shelburns said...

Giving books for Christmas is exactly the challenge that Amy over at My Friend Amy's blog has challenged us with. I am doing it!

shelcows AT gmail DOT com

Jone said...

I hope your fair does well. The gifdt of reading is a precious one.

Jone said...

I hope your book fair does well. The gift of reading is a precious ine

mama reads! said...

Book fairs do send a lot of overpriced "junk" with the books. I only put out a little bit of it and use some of it for prizes. I make my focus on selling books and parents seem to appreciate not getting begged for $5.00 for a pen that may break in a day. I think making it a tradition to give a book as a gift is wonderful-I have started book collections with my nephews in just this fashion.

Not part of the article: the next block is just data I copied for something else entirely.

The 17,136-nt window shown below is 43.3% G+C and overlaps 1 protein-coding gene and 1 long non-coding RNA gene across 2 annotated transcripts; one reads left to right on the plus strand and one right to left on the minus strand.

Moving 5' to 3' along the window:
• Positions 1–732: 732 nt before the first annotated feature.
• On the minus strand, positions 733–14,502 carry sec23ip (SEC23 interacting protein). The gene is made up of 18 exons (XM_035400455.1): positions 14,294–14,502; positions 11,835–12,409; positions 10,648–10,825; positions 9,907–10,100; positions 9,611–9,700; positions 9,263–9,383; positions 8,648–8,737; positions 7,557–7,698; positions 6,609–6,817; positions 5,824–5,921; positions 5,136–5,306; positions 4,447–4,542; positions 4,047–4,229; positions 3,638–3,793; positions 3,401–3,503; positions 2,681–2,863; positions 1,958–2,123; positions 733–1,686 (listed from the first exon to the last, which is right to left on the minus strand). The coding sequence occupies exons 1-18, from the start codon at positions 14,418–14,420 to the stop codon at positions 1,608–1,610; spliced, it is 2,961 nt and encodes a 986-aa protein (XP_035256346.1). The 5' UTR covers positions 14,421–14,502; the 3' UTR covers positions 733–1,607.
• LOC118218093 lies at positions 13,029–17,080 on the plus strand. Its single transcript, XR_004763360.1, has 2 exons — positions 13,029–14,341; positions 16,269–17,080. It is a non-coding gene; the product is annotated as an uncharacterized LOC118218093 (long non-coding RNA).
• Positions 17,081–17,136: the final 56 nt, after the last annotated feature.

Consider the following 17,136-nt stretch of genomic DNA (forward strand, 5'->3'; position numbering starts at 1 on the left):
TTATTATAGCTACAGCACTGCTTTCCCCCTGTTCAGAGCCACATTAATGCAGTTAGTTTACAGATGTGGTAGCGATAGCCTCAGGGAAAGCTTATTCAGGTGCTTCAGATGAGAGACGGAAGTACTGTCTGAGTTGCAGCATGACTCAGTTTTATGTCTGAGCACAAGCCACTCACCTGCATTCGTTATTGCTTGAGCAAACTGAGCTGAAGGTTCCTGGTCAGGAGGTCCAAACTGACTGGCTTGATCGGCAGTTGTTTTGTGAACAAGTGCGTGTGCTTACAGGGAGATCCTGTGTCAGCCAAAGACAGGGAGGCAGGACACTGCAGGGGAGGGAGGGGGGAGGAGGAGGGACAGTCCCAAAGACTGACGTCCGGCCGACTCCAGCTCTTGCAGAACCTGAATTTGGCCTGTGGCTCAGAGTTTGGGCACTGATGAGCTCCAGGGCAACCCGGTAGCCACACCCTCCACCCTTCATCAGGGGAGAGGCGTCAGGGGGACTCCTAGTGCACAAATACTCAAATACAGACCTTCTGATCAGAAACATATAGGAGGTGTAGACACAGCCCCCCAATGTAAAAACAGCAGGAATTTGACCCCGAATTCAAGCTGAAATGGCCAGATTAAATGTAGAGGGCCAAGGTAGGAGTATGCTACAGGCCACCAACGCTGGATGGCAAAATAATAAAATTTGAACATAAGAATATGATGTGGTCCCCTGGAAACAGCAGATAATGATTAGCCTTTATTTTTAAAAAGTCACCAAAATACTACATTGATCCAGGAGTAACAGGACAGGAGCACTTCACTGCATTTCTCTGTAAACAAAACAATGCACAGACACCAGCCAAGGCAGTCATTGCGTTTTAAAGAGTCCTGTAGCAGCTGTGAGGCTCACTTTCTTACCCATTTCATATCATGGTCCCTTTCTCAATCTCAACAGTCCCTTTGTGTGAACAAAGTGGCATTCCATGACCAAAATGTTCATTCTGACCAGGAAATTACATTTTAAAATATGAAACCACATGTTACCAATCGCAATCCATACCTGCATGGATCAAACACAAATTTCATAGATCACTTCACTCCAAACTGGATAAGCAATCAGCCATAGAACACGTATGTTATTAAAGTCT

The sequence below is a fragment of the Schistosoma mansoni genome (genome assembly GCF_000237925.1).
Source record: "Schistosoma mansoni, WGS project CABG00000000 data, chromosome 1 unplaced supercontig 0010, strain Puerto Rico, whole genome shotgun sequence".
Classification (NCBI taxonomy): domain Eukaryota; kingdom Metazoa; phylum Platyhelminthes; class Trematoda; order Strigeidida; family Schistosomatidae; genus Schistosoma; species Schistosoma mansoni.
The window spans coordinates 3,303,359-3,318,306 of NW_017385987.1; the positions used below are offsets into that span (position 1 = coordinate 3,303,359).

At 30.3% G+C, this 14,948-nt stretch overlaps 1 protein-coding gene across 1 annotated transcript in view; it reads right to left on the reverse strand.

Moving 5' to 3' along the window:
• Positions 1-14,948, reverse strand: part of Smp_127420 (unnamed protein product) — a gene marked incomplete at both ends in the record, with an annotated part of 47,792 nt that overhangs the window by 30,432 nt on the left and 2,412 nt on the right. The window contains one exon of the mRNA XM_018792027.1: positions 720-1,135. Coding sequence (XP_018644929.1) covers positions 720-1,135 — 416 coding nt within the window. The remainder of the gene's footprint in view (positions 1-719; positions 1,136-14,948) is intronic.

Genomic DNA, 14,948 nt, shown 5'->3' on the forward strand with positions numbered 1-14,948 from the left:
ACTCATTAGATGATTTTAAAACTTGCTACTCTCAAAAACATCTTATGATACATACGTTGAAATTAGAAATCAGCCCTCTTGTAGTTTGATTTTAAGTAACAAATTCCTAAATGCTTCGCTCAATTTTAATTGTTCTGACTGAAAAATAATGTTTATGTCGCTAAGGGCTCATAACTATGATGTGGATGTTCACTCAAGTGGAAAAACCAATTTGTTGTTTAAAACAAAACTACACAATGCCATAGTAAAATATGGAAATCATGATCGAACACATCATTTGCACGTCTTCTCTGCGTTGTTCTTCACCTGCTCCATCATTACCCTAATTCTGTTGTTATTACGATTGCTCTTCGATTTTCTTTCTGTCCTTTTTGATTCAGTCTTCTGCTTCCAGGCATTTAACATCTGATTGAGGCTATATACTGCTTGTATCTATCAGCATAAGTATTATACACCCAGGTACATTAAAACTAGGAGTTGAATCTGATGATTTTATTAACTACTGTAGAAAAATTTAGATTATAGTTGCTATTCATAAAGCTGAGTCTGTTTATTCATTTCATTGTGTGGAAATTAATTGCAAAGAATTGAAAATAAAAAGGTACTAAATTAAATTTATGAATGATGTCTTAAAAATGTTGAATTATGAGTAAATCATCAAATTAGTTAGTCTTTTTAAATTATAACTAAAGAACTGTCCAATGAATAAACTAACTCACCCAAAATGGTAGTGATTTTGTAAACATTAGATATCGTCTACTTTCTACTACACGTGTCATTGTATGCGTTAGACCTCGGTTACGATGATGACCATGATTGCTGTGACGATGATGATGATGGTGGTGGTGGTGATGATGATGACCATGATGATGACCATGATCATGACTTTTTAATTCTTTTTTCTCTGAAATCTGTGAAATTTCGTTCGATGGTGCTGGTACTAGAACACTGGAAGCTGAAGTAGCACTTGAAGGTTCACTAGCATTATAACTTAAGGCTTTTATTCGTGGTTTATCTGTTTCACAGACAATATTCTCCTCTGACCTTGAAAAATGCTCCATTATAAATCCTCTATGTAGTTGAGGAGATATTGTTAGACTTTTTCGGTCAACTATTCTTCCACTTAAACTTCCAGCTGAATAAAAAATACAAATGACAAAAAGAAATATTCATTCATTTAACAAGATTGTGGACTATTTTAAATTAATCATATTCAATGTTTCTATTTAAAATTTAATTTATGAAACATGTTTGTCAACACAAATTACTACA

Becky Young said...

I just found your blog through someone who found mine on technorati. Hello, from another blogger/school librarian! (Though at two days a week, I don't keep up with the blogging as well as I'd like.)

I am tickled to learn from these comments how many others don't put out the book fair "junk." I put out pencils and bookmarks and other inexpensive trinkets, but I draw the line at pens, etc., that cost as much as books. Also, I hate those $14.95 fake PDAs. They are such trash.

Our parents appreciate my "editing."